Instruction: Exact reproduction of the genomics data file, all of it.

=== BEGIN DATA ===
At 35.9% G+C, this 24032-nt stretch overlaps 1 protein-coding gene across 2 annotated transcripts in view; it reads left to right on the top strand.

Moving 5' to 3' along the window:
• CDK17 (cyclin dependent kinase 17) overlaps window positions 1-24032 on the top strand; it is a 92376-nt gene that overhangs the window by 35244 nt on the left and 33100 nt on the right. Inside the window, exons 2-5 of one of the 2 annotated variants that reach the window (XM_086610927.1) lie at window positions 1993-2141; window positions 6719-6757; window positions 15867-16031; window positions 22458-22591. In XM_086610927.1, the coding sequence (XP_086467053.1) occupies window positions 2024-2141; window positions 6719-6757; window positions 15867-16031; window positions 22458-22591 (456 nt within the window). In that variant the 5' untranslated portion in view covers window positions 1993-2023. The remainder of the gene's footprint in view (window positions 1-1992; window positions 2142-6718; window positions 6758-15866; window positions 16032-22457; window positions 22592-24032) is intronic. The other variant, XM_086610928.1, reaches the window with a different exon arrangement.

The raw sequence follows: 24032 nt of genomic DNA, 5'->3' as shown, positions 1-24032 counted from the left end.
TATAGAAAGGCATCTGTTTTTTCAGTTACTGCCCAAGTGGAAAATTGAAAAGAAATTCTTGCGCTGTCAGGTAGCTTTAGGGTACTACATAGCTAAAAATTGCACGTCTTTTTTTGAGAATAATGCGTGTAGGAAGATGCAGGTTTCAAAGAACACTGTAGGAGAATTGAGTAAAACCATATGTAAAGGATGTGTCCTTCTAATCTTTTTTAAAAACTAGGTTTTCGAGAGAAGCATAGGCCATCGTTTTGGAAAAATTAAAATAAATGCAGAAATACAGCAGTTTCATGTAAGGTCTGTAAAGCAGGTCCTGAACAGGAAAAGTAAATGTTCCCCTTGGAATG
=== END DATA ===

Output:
At 35.9% G+C, this 24032-nt stretch overlaps 1 protein-coding gene across 2 annotated transcripts in view; it reads left to right on the top strand.

Moving 5' to 3' along the window:
• CDK17 (cyclin dependent kinase 17) overlaps window positions 1-24032 on the top strand; it is a 92376-nt gene that overhangs the window by 35244 nt on the left and 33100 nt on the right. Inside the window, exons 2-5 of one of the 2 annotated variants that reach the window (XM_086610927.1) lie at window positions 1993-2141; window positions 6719-6757; window positions 15867-16031; window positions 22458-22591. In XM_086610927.1, the coding sequence (XP_086467053.1) occupies window positions 2024-2141; window positions 6719-6757; window positions 15867-16031; window positions 22458-22591 (456 nt within the window). In that variant the 5' untranslated portion in view covers window positions 1993-2023. The remainder of the gene's footprint in view (window positions 1-1992; window positions 2142-6718; window positions 6758-15866; window positions 16032-22457; window positions 22592-24032) is intronic. The other variant, XM_086610928.1, reaches the window with a different exon arrangement.

The raw sequence follows: 24032 nt of genomic DNA, 5'->3' as shown, positions 1-24032 counted from the left end.
TATAGAAAGGCATCTGTTTTTTCAGTTACTGCCCAAGTGGAAAATTGAAAAGAAATTCTTGCGCTGTCAGGTAGCTTTAGGGTACTACATAGCTAAAAATTGCACGTCTTTTTTTGAGAATAATGCGTGTAGGAAGATGCAGGTTTCAAAGAACACTGTAGGAGAATTGAGTAAAACCATATGTAAAGGATGTGTCCTTCTAATCTTTTTTAAAAACTAGGTTTTCGAGAGAAGCATAGGCCATCGTTTTGGAAAAATTAAAATAAATGCAGAAATACAGCAGTTTCATGTAAGGTCTGTAAAGCAGGTCCTGAACAGGAAAAGTAAATGTTCCCCTTGGAATG